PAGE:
Normality & Truth

Leila Thomson, Secondary Teacher

It was lovely to return to school this week and to get back into the routines and traditions that serve our school students well. It was great to see familiar faces and new ones. The first week is always exciting, for both student and teacher alike. Eyes are quick to scan new timetables and classrooms, and hearts are encouraged by the care of the Kuyper School Community.

The new year also invites expectancy and excitement around classes and lessons. This pushes staff to consider the meaning and value of our own lives and the subjects we teach to our students. I asked my Year 9 Core class how the first few days had gone for them, and one student replied that it had felt very “normal”. I thought about that and, given the very abnormal few years we have experienced, normal felt reassuring. I felt much the same.

Of course, our idea of normal is always influenced by our own perceptions, experiences and expectations so that our normal is constantly shifting. The Bible teaches us about “normal” human behaviour and how different it is to the perfection of Jesus, who walked on earth as a man. We want students to learn content, but we also want them to learn the truth about themselves and to take the initiative to work towards their own unique goals.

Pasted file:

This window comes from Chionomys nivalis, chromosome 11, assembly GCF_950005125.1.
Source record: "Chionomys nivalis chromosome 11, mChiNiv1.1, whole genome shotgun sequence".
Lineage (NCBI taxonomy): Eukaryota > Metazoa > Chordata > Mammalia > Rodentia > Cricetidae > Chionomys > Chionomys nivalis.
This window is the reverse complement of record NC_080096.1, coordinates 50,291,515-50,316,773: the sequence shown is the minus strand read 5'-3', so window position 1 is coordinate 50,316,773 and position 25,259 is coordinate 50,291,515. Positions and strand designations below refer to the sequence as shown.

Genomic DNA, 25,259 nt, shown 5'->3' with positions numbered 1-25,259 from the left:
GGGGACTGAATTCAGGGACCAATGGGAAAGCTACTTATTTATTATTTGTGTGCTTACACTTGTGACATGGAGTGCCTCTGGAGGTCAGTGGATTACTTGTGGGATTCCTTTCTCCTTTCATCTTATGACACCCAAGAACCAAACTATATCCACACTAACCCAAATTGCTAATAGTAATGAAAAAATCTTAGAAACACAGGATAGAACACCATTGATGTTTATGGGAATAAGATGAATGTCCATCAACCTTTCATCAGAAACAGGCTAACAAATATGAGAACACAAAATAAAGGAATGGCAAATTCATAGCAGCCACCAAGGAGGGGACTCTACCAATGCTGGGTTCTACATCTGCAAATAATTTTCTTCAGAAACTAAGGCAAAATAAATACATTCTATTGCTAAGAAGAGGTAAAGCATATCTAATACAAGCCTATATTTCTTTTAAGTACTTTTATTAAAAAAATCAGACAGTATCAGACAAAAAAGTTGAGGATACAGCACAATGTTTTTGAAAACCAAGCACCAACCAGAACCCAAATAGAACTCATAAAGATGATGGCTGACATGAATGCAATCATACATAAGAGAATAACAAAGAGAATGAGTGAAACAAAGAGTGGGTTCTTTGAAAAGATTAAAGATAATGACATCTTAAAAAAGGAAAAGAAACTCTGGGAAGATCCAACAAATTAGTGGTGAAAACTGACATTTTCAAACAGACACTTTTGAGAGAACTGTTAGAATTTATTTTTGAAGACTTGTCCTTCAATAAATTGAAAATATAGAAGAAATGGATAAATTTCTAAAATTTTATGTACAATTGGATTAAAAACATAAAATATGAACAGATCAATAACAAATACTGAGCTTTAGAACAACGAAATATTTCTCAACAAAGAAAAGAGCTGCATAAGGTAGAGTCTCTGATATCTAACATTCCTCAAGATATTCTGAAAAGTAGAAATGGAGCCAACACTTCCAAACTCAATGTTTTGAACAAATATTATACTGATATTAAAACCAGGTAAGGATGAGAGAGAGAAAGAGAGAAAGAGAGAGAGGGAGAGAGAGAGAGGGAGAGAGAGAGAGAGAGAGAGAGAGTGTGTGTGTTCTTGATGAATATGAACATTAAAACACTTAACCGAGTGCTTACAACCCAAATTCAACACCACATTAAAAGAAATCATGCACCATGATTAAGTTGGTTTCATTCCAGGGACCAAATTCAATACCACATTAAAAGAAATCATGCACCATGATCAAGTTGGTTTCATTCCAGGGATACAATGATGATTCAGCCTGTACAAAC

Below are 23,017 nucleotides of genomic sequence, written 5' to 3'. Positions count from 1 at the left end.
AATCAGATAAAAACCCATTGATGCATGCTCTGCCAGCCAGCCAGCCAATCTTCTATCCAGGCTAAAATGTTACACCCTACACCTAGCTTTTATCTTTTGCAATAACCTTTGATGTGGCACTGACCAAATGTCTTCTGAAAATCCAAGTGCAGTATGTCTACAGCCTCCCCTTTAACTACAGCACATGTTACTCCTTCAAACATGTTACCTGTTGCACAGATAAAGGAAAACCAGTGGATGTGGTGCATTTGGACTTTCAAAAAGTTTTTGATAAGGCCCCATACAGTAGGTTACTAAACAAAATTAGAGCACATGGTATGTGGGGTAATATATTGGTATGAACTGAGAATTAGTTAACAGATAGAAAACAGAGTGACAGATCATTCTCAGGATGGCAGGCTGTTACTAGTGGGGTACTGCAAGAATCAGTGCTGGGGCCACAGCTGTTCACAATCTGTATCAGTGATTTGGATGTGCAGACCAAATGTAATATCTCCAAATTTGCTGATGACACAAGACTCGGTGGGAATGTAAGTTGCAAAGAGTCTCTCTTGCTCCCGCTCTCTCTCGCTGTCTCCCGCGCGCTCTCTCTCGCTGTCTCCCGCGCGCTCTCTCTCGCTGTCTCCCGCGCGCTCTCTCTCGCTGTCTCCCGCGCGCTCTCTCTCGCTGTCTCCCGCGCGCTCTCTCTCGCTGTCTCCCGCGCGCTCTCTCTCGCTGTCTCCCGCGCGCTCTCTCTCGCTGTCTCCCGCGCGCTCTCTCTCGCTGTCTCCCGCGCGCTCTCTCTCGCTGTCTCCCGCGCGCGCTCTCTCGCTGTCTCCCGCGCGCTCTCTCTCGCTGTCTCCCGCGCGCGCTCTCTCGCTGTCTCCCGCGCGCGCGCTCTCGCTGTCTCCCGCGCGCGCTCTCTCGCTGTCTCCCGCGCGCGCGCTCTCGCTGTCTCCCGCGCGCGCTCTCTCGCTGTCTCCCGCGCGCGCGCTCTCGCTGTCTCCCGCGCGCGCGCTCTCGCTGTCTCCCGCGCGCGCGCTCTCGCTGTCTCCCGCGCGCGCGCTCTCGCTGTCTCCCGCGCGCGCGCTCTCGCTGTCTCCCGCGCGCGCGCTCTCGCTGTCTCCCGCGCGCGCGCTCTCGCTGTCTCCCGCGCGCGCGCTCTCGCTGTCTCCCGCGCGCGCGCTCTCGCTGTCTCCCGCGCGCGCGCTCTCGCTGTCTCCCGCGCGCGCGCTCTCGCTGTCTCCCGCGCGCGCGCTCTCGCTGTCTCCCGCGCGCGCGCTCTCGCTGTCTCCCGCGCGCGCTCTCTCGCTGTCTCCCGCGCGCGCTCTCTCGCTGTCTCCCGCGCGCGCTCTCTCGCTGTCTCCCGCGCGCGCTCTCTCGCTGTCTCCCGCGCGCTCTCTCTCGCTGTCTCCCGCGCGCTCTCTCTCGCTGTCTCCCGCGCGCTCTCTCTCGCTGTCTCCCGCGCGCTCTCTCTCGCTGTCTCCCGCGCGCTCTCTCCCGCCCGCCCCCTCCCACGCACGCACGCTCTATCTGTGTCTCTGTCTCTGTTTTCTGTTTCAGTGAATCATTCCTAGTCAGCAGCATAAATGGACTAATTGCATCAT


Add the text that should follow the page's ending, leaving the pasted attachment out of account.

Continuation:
In my Senior History class, we have started a historical inquiry where students can choose their own topic and essay question. This is a new step for them and they need to acquire new skills, responding to feedback as the investigation progresses. I think our desire to inquire and to know is normal for us as human beings. Parents and teachers want to nurture that desire in their young people. Anyone who has spent time with a three or four year old knows that humans like to ask questions. In History we are always asking questions about the past and putting the pieces together in an effort to learn the truth. Truth in history can be distorted, and there are many factors that make the truth hard to find. As historians, we usually end up with what we believe is the most realistic version of the truth, based on the evidence we have found.

By comparison, Jesus teaches us that He is “the way, the truth, and the life” (John 14:6).

It is my hope that our students and community will consider what Jesus teaches us about truth. I believe that His truth is not distorted. Therefore, it is His normal that we can truly find comfort in.

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